August 08, 2018
Kritika Kultura, the international refereed journal of language, literary, and cultural studies of the Department of English, Ateneo de Manila University—in cooperation with the Korean Studies Program (AdMU)—will host a lecture by Sang-Keun Yoo. The lecture—titled “Nationalism and Imperialism in K-Pop, K-Drama and South Korean Science Fiction” is on Aug. 16, 2018, from 5:00 to 6:30 p.m., at Natividad Galang Fajardo (NGF) Room, 1/F de la Costa Bldg., Ateneo de Manila University. The event is open to the public.
About the lecture
Recent products of South Korean culture often juxtapose seemingly contradictory images of nostalgic tradition and technologically developed modernity. For example, Psy’s “Gangnam Style” music video shows two old men playing the traditional game Baduk in a rural area after showing scenes with modern architecture and a metro system; one of the most popular 2014 K-dramas, My Love from the Star, also starts with scenes of a rural location in the premodern Joseon period and connects these with shots of the technologically developed present. Moreover, recent popular media in South Korea focuses on time travel-themed science fiction products that also combine these two very different images. By analyzing various cultural examples of K-culture such as K-pop, K-drama, and South Korean science fiction films, this lecture argues for and explains certain tendencies in recent South Korean popular culture in terms of nationalism and South Korea’s postcolonial relationship to the United States’ neo-imperialism. Although previous scholarship has primarily focused on the societal aspect of how viral and dominant contemporary K-culture (also known as Hallyu) is, this lecture delves into how South Korean culture is deeply engaged with building imaginary worlds to construct unitary national narratives, Korea’s international relationships with other Asian countries, and especially with the United States. Although contemporary South Korean culture seems to only highlight technologically developed modernity and futuristic science fiction, the message underlying these fictional images contains the colonial history of Korea and postcolonial resistance to it by using this new genre. By illustrating this, the lecture intends to provide a broader picture of current South Korean popular culture and a deeper understanding of its content.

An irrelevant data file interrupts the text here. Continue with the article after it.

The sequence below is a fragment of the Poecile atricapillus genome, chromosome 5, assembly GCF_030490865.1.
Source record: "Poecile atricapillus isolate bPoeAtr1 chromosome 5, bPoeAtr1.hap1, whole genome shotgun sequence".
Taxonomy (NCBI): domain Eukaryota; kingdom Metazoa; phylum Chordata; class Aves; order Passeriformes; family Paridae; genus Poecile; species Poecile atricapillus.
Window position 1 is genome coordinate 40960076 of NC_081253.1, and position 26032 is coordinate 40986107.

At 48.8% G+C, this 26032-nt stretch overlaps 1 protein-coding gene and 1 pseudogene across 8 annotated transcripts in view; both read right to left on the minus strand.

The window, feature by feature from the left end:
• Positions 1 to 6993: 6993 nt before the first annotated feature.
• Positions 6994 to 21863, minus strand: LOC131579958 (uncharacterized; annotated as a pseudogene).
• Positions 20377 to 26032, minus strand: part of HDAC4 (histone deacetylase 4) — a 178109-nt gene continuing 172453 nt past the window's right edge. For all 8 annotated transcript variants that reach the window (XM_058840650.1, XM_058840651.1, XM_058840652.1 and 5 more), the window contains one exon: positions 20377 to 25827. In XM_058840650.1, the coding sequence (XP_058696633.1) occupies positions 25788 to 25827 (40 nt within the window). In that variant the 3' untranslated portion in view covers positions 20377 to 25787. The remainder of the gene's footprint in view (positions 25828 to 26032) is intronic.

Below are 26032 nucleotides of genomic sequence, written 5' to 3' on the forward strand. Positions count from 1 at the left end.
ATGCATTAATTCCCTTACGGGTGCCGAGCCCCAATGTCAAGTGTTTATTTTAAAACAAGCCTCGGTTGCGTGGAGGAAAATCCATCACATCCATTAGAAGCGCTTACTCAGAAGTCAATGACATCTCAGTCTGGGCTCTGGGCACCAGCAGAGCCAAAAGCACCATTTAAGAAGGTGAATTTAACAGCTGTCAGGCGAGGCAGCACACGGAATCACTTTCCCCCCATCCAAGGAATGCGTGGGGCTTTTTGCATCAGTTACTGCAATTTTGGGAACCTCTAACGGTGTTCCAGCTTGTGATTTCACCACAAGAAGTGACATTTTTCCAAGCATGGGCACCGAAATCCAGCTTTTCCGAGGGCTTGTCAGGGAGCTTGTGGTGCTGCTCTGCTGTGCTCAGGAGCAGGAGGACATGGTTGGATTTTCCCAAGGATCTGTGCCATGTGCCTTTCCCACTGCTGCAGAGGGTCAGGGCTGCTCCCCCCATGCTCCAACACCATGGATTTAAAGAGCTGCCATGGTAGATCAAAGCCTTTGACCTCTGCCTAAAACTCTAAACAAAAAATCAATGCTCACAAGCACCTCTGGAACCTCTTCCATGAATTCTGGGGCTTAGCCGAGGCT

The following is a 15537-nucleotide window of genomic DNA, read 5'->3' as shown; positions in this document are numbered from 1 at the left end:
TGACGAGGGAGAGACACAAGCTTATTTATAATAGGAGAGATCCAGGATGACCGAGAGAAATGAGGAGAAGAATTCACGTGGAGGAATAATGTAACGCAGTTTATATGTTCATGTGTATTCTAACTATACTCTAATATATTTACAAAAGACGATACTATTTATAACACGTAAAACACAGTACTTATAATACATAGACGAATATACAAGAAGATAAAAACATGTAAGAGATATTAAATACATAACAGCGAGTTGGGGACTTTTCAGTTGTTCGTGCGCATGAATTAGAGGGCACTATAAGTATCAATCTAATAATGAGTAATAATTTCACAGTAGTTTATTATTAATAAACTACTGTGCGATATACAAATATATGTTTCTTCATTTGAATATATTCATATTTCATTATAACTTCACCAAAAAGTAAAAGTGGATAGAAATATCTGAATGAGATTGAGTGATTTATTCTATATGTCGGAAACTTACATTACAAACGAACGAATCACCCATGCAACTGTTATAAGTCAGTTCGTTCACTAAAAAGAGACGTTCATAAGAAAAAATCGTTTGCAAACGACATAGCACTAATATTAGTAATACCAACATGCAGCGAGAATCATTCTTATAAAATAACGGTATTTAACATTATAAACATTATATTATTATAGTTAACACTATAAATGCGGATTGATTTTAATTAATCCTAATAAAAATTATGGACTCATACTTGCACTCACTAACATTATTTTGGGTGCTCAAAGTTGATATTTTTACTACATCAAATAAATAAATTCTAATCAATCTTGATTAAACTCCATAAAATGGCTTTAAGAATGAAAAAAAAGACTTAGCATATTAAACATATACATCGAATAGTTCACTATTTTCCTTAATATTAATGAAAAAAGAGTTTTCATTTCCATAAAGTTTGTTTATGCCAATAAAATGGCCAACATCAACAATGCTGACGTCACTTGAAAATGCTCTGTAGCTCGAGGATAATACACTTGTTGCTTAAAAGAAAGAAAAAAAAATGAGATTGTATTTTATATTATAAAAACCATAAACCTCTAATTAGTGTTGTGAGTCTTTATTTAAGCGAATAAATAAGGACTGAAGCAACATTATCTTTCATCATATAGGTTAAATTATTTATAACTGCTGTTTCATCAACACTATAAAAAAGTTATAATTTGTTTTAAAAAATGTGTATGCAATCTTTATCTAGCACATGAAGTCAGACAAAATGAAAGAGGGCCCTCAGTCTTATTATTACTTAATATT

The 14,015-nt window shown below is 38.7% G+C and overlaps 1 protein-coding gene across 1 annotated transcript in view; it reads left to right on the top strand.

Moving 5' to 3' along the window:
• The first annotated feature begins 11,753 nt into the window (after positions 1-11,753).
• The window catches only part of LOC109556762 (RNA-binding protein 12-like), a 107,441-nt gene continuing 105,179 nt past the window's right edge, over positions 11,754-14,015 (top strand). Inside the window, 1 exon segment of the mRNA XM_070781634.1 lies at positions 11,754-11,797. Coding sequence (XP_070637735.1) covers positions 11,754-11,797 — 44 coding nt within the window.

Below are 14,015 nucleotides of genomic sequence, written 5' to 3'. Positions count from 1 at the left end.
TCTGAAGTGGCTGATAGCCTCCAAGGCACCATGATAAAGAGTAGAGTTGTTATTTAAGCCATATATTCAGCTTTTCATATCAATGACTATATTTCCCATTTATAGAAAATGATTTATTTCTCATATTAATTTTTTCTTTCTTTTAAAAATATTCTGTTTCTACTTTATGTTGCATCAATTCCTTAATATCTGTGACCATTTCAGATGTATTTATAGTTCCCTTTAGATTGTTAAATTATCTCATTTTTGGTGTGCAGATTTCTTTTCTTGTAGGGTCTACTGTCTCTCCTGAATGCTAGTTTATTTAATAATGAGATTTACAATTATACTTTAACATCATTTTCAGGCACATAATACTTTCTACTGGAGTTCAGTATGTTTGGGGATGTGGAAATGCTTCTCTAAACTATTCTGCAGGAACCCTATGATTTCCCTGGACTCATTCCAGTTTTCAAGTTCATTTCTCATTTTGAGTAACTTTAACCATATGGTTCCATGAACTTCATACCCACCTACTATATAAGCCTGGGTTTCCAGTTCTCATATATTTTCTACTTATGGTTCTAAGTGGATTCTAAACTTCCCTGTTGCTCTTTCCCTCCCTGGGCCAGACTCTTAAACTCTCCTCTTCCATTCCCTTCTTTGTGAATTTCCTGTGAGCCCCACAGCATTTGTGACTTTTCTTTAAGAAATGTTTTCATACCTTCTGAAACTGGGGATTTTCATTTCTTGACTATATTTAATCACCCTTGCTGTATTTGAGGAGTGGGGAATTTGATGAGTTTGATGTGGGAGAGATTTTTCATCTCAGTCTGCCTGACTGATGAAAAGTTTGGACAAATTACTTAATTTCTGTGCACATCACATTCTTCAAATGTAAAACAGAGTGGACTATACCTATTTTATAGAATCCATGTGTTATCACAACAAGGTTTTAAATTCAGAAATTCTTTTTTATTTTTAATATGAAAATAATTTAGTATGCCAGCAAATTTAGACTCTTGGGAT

About the lecturer
Sang-Keun Yoo is a Ph.D student at the University of California, Riverside and where he is also a lecturer in English and comparative literature. He studied English literature and philosophy for his BA and MA at Seoul National University in South Korea. As a Fulbright scholar, his research areas are the 20thand 21st century American and Asian speculative fiction film and literature, and postcolonial and posthuman theories. He writes non-fiction and fictional works in Korean; his non-fiction book focusing on the Korean education system was published in Seoul and his fiction has been published in Chungsan Literature.
About Kritika Kultura
Kritika Kultura is acknowledged by a host of Asian and Asian American Studies libraries and scholarly networks, and indexed in the MLA International Bibliography, Arts and Humanities Citation Index (Clarivate), Scopus, EBSCO, the Directory of Open Access Journals, and the International Consortium of Critical Theory Programs (ICCTP). For inquiries about submission guidelines and future events, visit http://journals.ateneo.edu/ojs/kk or email email@example.com.